TO celebrate its record-breaking 60-year run in the West End, The Mousetrap is touring the UK for the first time.
Scheduled for 60 weeks, it continues to play to sold-out houses, while the 60 licensed productions around the world continue to set records of their own.
For one of the cast coming to the Sheffield Lyceum next week in Agatha Christie’s famous whodunnit the anniversary represents something of a coincidence.
Graham Seed, who played Nigel Pargetter in The Archers until the character was controversially killed off two years ago, notes: “When they pushed me off the roof it was the dramatic moment to mark the 60th anniversary of The Archers.
“The extraordinary thing is that since then I have been busier than ever and have been almost constantly touring in the theatre,” he says in case anyone was wondering if there’s been life after Nigel.
The Mousetrap surrounds a group of people gathered in a country house cut off by the snow who discover that there is a murderer in their midst. One by one the suspicious characters reveal their sordid pasts until the guilty party and the motive are finally revealed.
Seed, who plays a retired army major in The Mousetrap, observes: “There’s something frightfully cosy about it. It’s now a period piece which makes it helpful for the actors. The characters are written in primary colours which is probably the polite way of putting it. But Dame Agatha certainly knows how to write a whodunnit.
“Major Metcalfe, on the face of it, is this brusque ex-military stiff upper lip type who says things like a woman’s place is in the kitchen but he’s not what he seems. None of the suspects are.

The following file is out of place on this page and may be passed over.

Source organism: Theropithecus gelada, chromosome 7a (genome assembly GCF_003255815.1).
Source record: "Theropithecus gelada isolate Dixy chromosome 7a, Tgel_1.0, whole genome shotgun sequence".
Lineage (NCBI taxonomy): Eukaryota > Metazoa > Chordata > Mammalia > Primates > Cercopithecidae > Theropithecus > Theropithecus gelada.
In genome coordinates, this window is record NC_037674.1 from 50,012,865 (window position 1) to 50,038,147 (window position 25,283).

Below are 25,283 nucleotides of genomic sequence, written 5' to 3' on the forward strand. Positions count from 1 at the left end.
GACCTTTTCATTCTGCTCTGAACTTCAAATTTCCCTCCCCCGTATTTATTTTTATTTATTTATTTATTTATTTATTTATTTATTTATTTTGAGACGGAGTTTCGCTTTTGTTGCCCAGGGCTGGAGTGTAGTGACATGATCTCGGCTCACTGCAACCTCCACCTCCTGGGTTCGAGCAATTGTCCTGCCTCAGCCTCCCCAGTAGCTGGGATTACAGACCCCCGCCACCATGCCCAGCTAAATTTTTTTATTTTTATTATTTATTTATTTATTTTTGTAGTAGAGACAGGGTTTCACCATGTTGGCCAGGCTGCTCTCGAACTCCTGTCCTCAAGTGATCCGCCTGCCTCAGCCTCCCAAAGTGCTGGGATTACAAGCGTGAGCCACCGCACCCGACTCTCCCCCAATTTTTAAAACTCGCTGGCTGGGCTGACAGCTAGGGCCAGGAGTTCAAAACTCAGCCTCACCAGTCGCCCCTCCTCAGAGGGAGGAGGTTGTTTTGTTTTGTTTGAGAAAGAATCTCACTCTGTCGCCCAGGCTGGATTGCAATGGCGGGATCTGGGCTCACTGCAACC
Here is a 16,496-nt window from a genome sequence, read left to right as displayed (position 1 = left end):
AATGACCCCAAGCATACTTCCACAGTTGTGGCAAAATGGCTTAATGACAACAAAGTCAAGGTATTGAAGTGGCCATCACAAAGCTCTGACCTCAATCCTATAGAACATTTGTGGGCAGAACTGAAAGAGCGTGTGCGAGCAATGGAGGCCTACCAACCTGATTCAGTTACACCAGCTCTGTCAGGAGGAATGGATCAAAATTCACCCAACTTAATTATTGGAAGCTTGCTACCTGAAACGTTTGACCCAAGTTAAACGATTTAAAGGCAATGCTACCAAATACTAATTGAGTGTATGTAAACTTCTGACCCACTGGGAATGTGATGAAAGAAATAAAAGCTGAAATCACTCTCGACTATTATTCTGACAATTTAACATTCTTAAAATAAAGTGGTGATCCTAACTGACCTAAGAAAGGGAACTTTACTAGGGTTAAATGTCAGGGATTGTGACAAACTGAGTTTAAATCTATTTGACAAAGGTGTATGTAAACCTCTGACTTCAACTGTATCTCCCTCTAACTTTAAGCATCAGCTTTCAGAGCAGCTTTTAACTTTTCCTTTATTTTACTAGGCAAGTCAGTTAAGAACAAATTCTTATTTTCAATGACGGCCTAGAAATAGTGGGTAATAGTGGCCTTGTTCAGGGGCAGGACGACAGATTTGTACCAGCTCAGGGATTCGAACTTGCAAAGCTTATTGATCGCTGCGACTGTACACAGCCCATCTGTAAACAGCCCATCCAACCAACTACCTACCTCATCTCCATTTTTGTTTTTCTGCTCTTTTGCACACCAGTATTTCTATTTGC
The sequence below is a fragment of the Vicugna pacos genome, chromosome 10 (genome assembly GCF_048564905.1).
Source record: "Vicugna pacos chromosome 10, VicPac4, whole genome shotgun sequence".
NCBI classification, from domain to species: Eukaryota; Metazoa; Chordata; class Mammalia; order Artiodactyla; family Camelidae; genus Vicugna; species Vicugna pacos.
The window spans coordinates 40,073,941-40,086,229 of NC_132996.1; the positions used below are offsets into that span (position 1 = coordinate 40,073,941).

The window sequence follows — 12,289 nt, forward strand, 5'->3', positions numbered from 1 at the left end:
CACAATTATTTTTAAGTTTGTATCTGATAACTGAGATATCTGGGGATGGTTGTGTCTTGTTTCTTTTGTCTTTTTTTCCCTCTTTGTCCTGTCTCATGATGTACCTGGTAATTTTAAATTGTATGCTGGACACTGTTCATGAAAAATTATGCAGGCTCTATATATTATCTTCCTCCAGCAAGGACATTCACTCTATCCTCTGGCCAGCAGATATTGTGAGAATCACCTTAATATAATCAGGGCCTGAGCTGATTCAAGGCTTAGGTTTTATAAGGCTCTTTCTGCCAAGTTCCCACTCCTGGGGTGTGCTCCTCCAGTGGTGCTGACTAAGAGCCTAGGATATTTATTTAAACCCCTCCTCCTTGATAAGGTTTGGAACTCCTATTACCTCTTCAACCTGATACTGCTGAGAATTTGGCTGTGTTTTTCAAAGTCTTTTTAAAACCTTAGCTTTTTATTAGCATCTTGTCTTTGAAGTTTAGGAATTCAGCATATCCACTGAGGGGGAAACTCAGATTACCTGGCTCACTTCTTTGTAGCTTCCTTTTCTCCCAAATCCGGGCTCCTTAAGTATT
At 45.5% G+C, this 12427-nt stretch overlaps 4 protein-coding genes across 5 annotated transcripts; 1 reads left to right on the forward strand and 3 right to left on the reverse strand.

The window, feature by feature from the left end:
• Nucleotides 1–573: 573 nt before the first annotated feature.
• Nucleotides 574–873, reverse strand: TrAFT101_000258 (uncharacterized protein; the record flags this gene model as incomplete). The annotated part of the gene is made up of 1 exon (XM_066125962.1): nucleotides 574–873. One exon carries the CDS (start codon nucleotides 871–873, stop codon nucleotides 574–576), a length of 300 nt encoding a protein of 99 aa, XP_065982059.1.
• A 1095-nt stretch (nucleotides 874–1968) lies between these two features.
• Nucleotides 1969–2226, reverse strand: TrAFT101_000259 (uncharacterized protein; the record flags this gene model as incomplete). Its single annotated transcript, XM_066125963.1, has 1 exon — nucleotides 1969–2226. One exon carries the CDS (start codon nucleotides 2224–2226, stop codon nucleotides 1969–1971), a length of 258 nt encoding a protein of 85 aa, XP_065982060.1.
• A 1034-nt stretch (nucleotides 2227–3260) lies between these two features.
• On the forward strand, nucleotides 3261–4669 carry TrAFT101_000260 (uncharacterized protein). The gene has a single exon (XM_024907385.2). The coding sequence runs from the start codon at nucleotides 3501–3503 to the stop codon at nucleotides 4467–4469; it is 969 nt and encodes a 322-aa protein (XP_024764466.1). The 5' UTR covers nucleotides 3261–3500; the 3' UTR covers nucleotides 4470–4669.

“It’s nice to be playing a suspect. I remember playing detectives In these sort of things and he does all the talking, describing the plot.
“It’s an ensemble piece (former EastEnders Steven France, Elizabeth Power, Jemma Walker and Clare Wilkie, Karl Howman from Brush Strokes and the Flash TV commercials, ex-Corrie Bruno Langley and Bob Saul from the West End production make up the cast) and that’s good too.
“Last year I was Jim Hacker in one of those endless tours of Yes, Prime Minister and you have to work so hard because there are two big roles. And, of course, everyone associates them with Paul Eddington and Nigel Hawthorne. Funnily enough, no one thinks of who originally played Major Metcalfe.”
There is a different challenge with The Mousetrap. “I started last September and we go on to the end of June so it’s a long haul and the challenge is sustaining a natural enthusiasm for a long run. But it’s not hard when you are playing to full houses so I am really enjoying it.”
Over the winter months the snowbound setting must sometimes reflect the real conditions. “When I come on I’m covered in a sprinkling of snow and the first thing I say is ‘it’s an absolute blizzard out there’. When we were in Bath that got a huge laugh because of the weather outside although our snow is from a machine.”
Graham Seed is not lost to the radio airwaves entirely, incidentally. On Sundays, his day off, he often manages to fit in recordings of What the Papers Say on Radio 4. “We turn up at two o’clock on a Sunday, four actors and a political journalist, and we work out who is going to read what. I tend to have a lot of right-wing newspapers and politicians of similar persuasion. It’s good fun.”
The Mousetrap is at the Lyceum next week from Monday to Saturday.